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The Importance of Rake & Drip Edge

Many homes that I have inspected lack Rake / Drip edge. As a renovator, I have seen the damage caused by missing rake / drip edge. Whenever we stripped an asphalt roof covering, there was always moisture damage to the decking approximately 1 foot out from the edge when rake / drip was missing. This is caused by either water being driven under the shingle or by the water tracking under the shingle and on the roof deck. Some roofers who opt not to use rake / drip edge justify it by extending the shingles at least 2 inches past the leading edge of the deck. I always recommend to my clients that it is installed. It is very frustrating when seeing a new roof covering without rake / drip edge. Do we note satisfactory? I don’t because I feel that the roof may leak or deteriorate because of this missing flashing. Rake / drip edge is flashing. If flashing were missing anywhere else, we would consider it a major defect. In 2012 the International Residential Code (IRC) requires that rake and drip edge shall be provided at eaves and rake edges of single roofs. It also must be installed properly in order for the intended purpose. Here is what a home inspector should be looking for:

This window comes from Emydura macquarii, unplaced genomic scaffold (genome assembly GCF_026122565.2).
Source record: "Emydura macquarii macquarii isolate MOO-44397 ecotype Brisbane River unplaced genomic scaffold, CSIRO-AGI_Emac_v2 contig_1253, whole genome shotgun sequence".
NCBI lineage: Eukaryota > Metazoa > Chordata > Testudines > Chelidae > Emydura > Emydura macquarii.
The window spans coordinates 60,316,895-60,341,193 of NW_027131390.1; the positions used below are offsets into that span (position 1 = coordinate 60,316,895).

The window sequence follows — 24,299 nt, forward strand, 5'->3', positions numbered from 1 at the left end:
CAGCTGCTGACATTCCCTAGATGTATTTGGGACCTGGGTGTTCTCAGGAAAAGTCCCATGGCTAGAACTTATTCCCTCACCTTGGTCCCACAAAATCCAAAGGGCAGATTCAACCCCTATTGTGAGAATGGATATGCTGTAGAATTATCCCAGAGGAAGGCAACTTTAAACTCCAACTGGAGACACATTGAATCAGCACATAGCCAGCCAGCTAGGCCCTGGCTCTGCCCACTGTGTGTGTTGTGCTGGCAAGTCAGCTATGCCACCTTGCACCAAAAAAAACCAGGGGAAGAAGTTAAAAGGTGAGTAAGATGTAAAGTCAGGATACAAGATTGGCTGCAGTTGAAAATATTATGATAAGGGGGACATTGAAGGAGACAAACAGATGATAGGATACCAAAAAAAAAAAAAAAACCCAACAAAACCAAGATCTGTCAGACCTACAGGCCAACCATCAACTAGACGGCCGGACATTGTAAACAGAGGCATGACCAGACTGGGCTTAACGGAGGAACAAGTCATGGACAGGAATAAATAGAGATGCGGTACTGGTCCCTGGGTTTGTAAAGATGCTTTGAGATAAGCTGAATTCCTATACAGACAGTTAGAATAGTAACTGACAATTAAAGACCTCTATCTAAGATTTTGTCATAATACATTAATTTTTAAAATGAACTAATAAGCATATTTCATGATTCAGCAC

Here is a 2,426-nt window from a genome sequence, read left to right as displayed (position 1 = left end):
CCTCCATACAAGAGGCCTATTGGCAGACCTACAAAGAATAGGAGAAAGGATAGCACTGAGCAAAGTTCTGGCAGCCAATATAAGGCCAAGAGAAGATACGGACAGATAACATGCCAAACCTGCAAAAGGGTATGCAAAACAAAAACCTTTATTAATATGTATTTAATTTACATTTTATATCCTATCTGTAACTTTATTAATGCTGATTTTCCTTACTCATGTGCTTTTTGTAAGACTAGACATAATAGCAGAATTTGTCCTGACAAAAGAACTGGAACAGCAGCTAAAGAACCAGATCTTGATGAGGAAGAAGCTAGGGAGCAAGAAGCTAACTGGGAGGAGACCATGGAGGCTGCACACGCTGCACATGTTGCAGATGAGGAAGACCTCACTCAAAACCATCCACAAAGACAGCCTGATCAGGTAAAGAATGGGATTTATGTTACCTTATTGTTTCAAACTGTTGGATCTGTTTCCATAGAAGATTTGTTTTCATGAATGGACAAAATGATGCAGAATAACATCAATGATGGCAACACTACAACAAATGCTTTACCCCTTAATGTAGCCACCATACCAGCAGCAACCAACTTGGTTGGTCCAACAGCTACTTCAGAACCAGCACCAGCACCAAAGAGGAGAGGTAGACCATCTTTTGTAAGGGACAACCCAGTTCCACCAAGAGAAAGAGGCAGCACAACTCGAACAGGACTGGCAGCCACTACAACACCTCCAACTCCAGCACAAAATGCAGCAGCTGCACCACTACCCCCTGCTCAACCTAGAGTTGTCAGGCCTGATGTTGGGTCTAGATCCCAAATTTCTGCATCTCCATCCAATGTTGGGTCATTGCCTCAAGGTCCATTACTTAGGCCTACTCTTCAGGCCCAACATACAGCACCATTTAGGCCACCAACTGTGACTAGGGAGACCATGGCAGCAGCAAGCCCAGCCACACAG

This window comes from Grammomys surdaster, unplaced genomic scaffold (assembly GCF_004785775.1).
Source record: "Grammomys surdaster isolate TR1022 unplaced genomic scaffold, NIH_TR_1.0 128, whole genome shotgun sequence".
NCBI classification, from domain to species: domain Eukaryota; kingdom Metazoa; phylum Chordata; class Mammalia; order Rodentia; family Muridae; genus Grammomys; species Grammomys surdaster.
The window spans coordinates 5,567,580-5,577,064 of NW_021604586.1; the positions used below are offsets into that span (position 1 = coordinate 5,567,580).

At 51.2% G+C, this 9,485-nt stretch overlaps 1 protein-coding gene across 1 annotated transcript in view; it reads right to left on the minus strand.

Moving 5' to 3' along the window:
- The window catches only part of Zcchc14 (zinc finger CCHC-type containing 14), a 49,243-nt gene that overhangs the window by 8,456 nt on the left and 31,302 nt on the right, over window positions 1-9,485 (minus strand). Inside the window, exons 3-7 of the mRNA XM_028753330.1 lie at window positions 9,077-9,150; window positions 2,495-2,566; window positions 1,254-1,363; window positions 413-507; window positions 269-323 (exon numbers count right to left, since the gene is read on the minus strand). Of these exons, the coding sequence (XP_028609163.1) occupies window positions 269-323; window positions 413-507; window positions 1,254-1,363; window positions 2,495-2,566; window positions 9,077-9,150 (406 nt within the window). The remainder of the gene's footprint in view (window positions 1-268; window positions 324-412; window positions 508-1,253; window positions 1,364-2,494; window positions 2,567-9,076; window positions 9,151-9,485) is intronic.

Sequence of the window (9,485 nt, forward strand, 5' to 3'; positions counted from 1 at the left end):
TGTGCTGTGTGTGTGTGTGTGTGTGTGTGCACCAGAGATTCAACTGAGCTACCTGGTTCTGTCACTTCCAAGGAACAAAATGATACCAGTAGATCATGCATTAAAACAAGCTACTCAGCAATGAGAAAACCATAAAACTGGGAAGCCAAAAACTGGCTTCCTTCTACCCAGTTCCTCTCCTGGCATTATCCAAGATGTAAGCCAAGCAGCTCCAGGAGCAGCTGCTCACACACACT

• Rake / Drip edge shall be overlapped at least 2 inches
  • Rake / Drip edge shall extend not less than ¼ inch below the roof sheathing
  • Rake / Drip edge shall extend back onto the roof deck not less than 2 inches
  • Rake / Drip edge shall be mechanically fastened to the roof deck at not more than 12 inches on center
  • Rake / Drip edge shall be fastened with a minimum 12 gauge shank and 3/8” diameter head
  • Underlayment shall be installed over the drip edge along the eaves and under the drip edge along the rakes
  • Rake / Drip edge should be corrosion resistant
  • Rake edge should be installed along the eave from the bottom upward. The top sections should overlap the bottom section to prevent water getting in at the joints

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